Well, for better or worse, it was only a two day trip. I kept thoughts of those three precious souls in my heart, and let the rest of my body just relax for about 30 hours. It’s true what they say – absence does make the heart grow fonder.

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I went to Word Camp Orange County this weekend. A conference all about WordPress. Super nerdy. Super fun. And I learned a lot.

I went because the company I’m working for (Tripepi Smith & Associates) does a lot of work in WordPress. I’m writing content for them, and the boss wanted me to be able to navigate WordPress so that I could post the content for clients myself.

Well, mission accomplished. I feel absolutely able to work with WordPress now. In addition to some basic WordPress-specific skill seminars I also attended talks on SEO, Content Creation and one titled “Social Media and Social Change” (this one gave me some great ideas for my soon to be launched “Digging Deep” website inspired by the Month Without Monsanto project – I’ll be bloggin more about that soon).

More than anything the day sparked a shift in my head. Until now, I’ve seen every upgrade in technology as a final step. I signed up for Twitter and thought “okay, finally, I’m all up to date, I can relax now.” Then came Twetdeck and I had to muster the energy to try the new technology. Then my boss suggested Hootsuite, which I resisted at first, but now I love.

After listening to the WCOC geeks all day I feel like I’ve come to a new understanding that this is a continual evolution. It won’t ever stop, and though that is in some ways daunting, as long as I can keep flexible and evolve along with the technology, I can (without too much trouble) keep up.

So I’m thinking I’m going to attend the Word Camp in LA in September, too. I think I will probably attend as often as I can. It was a great event. Really well organized. Even the box lunch was delicious. The only thing it was lacking was coffee. I mean, seriously. In a room full of programmers and writers, how on earth can it be okay to put the coffee away at 10am?

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The Social Media Dilemma

I’ve been thinking a lot about how my professional and personal lives overlap, especially in relation to my online activity. As a writer, who blogs about my own writing, there are bound to be personal details that come up (for instance, I’m due to give birth pretty soon – you can bet that will influence my posts to some degree), but for the most part I try to keep it professional.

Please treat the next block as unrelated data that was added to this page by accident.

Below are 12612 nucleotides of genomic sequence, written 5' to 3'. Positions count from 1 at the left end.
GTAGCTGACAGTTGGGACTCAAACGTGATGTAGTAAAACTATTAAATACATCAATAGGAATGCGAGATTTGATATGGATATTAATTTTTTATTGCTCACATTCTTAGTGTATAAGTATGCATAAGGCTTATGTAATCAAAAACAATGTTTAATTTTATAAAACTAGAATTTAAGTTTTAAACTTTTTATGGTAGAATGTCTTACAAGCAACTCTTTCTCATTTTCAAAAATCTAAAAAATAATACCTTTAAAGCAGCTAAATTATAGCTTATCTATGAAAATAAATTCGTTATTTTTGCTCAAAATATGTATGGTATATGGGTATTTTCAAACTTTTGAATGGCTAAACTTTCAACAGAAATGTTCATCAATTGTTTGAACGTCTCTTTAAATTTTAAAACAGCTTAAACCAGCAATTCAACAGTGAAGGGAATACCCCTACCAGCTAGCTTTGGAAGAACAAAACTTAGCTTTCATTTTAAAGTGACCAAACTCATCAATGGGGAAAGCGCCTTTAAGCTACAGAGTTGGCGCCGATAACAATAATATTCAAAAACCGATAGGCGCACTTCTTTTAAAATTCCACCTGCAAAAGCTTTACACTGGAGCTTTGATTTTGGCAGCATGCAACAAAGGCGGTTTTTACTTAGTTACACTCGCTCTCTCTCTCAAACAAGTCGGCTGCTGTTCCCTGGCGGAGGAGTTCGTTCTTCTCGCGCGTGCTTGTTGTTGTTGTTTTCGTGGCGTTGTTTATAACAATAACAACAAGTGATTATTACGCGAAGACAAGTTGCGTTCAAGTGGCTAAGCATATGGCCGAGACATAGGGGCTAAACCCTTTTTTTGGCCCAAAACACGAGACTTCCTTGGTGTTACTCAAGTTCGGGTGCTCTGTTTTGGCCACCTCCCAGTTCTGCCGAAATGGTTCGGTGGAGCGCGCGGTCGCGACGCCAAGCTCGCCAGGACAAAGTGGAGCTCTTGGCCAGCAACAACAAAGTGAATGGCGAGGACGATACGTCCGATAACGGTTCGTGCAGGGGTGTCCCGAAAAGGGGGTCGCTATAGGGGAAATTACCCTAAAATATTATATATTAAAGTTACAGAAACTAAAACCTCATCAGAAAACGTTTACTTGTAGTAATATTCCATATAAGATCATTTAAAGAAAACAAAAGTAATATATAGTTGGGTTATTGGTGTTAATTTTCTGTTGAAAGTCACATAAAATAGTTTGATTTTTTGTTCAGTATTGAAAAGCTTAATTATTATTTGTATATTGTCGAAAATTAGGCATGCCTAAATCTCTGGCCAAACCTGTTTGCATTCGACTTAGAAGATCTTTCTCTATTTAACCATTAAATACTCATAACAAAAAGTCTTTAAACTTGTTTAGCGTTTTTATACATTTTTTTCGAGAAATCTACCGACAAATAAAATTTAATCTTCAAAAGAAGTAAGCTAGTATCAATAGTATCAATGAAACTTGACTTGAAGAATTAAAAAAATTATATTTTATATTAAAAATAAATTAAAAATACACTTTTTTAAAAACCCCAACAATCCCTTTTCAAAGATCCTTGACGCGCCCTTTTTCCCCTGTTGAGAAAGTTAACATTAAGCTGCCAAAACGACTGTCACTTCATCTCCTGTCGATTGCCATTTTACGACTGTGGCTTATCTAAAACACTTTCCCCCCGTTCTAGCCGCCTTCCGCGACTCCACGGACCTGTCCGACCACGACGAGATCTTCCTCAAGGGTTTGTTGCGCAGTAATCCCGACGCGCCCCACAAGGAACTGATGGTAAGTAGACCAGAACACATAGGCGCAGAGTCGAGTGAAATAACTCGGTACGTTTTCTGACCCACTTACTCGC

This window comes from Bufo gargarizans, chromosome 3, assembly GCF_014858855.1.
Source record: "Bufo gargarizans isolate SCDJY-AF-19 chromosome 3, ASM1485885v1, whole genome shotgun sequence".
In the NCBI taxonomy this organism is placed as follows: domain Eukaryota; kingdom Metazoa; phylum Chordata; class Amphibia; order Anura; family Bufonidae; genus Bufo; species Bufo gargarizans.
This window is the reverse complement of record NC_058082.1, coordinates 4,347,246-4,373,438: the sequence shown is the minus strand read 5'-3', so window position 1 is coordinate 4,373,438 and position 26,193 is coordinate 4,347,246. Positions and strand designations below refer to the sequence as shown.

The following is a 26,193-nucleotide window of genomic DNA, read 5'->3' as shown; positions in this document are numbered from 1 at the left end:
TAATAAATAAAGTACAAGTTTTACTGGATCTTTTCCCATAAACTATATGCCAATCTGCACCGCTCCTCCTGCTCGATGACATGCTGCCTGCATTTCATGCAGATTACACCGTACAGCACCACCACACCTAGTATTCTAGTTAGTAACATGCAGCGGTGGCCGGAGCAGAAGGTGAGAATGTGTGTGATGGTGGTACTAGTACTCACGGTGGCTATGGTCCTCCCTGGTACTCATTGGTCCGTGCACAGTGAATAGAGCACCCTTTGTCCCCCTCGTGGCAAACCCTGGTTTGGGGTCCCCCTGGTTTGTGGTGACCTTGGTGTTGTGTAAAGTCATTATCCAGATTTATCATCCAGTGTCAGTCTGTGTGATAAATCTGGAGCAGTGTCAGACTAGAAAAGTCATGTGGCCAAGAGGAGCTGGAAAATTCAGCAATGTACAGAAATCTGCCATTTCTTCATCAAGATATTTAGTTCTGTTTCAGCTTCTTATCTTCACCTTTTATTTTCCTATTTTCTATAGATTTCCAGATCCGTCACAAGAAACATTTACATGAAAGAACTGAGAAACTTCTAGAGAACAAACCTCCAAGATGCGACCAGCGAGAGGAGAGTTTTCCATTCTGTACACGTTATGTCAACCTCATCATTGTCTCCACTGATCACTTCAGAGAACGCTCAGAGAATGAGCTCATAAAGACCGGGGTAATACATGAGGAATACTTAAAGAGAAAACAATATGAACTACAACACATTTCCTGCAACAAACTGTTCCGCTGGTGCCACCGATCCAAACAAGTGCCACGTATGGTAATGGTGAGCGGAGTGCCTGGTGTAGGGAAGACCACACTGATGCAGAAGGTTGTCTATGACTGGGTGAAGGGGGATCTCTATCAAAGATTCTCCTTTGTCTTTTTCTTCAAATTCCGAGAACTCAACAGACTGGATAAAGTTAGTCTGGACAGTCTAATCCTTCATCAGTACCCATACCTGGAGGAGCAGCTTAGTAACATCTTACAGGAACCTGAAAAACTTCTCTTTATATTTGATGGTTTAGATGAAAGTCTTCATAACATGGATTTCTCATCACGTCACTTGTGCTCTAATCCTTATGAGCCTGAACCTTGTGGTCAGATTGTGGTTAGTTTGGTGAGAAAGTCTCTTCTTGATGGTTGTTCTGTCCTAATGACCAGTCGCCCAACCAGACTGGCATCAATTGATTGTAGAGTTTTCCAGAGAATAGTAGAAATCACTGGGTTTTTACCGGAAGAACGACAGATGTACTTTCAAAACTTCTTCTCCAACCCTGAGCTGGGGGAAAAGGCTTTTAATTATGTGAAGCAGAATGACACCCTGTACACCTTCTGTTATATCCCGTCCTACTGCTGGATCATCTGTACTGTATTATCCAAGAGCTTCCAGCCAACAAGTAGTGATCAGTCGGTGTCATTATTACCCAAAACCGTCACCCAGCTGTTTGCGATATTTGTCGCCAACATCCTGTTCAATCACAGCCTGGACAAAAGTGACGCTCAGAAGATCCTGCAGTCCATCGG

For me, that means not writing about my family or friends (except insofar as they influence my life as a writer). The question is, how should I use sites like Twitter and Facebook to promote my writing, without telling the world every detail of my personal life? Twitter is pretty easy – I really only use that for work/writing related ideas, but Facebook is another story.

The solution I’ve come up with is to create an additional Facebook page for my “business” of writing. The new “April Dávila – Writer” page is very low on privacy – everything on it is intended for the public. Right after I created it, I increased the privacy settings on my personal “April Dávila” page so that only friends can see the embarrassing photos of me drunk in Vegas. This isn’t to say I won’t share photos on my new “professional” page, but this way I have a little more control over who sees what.

The hard part is that now I don’t want to use my personal page to promote things like my blog, or articles that are published, but only a handful of my friends have signed up for my professional page where I intend to post about my writing. How to I get my old friends to sign up for the new page? Does it even matter? Every time I think I have all this online self-promotion business worked out I realize I’m just a babe in the woods.

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You Are Not Your URL

I was talking with a friend last week about good resources for writers. I directed her toward my usual go-to sites, like Poets & Writers, Writer’s Digest, and for those of us looking to submit shorter works for publication:

She in turn introduced me to a few writer websites that are pretty awesome. My favorites right now are “Sage Said So,” the site for Sage Cohen, and Rosetta Thurman’s self titled website. I like to look at these two sites side by side. Sage is a poet with an impressive publication list, and Rosetta is a blogger writing about social change. I’m fascinated by how their websites seem to totally match their personas.

At the New York Summer Writer’s Institute I met a young man who engages in none of this kind of self promotion. He’s not even on Facebook. While I admire that sort of literary homesteading, I personally hope to give myself every advantage in growing my career as a writer, and so I need a kick ass site. Every time I look at Sage and Rosetta’s sites I get to thinking.

Is it time to revamp my site? What kind of site design says “April Dávila”? Right about then I hear a Brad-Pitt-In-Fight-Club like voice in my head laughing and saying something along the lines of “you are not your URL.”

Still, I can’t help but click over to my site and think about what colors would better represent me, what fonts would more adequately help people know who I am. Silly? Yes. A necessary part of being a creative individual in the modern age? Also yes.

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The San Francisco Writers Conference

If I learned one thing this week at the SFWC, it’s that there are a million things a writer can do besides write.

In two and a half days I sat in on eleven seminars and three key note speeches, and every one at least touched on how to utilize Twitter, Facebook, blogs, websites, LinkedIn, internet radio, you name it. It’s very exciting, and very distracting.

Ultimately the thing that matters the most (and this came up many times over the weekend as well), is that your writing be good. No, not good – excellent. You can tweet your heart out, and gather thousands of followers, but if your novel sucks, all the networking in the world simply won’t matter.

This brings up a swell of anxiety in me that only the Maverick surfers would dare ride, because I did very little writing this weekend. True, I wrote a few posts for my other blog (if you haven’t seen it yet check out, but after going three days without touching my fiction work, I’m surprised how distant it feels. I guess it was a busy three days, but still, I’m having trouble even remembering where I left off.

So I need to exercise a little time management today. I can blog, and tweet and book my face off, but I also need time to turn off all those distractions and sit quietly with Talulah Jones, because really, it’s all about her.